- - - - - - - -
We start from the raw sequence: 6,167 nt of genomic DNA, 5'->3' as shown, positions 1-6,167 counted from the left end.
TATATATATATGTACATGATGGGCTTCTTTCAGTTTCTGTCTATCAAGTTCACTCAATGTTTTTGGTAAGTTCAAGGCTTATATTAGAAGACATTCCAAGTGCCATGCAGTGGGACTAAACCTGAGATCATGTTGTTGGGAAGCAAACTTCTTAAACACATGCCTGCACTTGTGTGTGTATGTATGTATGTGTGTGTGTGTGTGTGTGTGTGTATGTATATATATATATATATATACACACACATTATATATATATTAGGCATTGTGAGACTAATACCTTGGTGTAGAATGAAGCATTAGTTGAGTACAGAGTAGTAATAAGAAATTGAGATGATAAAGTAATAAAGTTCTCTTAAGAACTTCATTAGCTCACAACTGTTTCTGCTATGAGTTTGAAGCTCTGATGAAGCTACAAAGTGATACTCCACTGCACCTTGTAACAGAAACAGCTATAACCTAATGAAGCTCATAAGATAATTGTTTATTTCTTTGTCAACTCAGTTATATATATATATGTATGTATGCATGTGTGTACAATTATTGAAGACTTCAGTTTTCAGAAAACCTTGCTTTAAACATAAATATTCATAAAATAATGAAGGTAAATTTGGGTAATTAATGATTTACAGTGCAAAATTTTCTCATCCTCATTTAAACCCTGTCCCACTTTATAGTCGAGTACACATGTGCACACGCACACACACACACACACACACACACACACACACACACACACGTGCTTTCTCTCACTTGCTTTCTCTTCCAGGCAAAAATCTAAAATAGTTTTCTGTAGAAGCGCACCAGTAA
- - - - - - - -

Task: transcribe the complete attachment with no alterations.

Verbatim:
We start from the raw sequence: 6,167 nt of genomic DNA, 5'->3' as shown, positions 1-6,167 counted from the left end.
TATATATATATGTACATGATGGGCTTCTTTCAGTTTCTGTCTATCAAGTTCACTCAATGTTTTTGGTAAGTTCAAGGCTTATATTAGAAGACATTCCAAGTGCCATGCAGTGGGACTAAACCTGAGATCATGTTGTTGGGAAGCAAACTTCTTAAACACATGCCTGCACTTGTGTGTGTATGTATGTATGTGTGTGTGTGTGTGTGTGTGTGTATGTATATATATATATATATATACACACACATTATATATATATTAGGCATTGTGAGACTAATACCTTGGTGTAGAATGAAGCATTAGTTGAGTACAGAGTAGTAATAAGAAATTGAGATGATAAAGTAATAAAGTTCTCTTAAGAACTTCATTAGCTCACAACTGTTTCTGCTATGAGTTTGAAGCTCTGATGAAGCTACAAAGTGATACTCCACTGCACCTTGTAACAGAAACAGCTATAACCTAATGAAGCTCATAAGATAATTGTTTATTTCTTTGTCAACTCAGTTATATATATATATGTATGTATGCATGTGTGTACAATTATTGAAGACTTCAGTTTTCAGAAAACCTTGCTTTAAACATAAATATTCATAAAATAATGAAGGTAAATTTGGGTAATTAATGATTTACAGTGCAAAATTTTCTCATCCTCATTTAAACCCTGTCCCACTTTATAGTCGAGTACACATGTGCACACGCACACACACACACACACACACACACACACACACACACACACGTGCTTTCTCTCACTTGCTTTCTCTTCCAGGCAAAAATCTAAAATAGTTTTCTGTAGAAGCGCACCAGTAA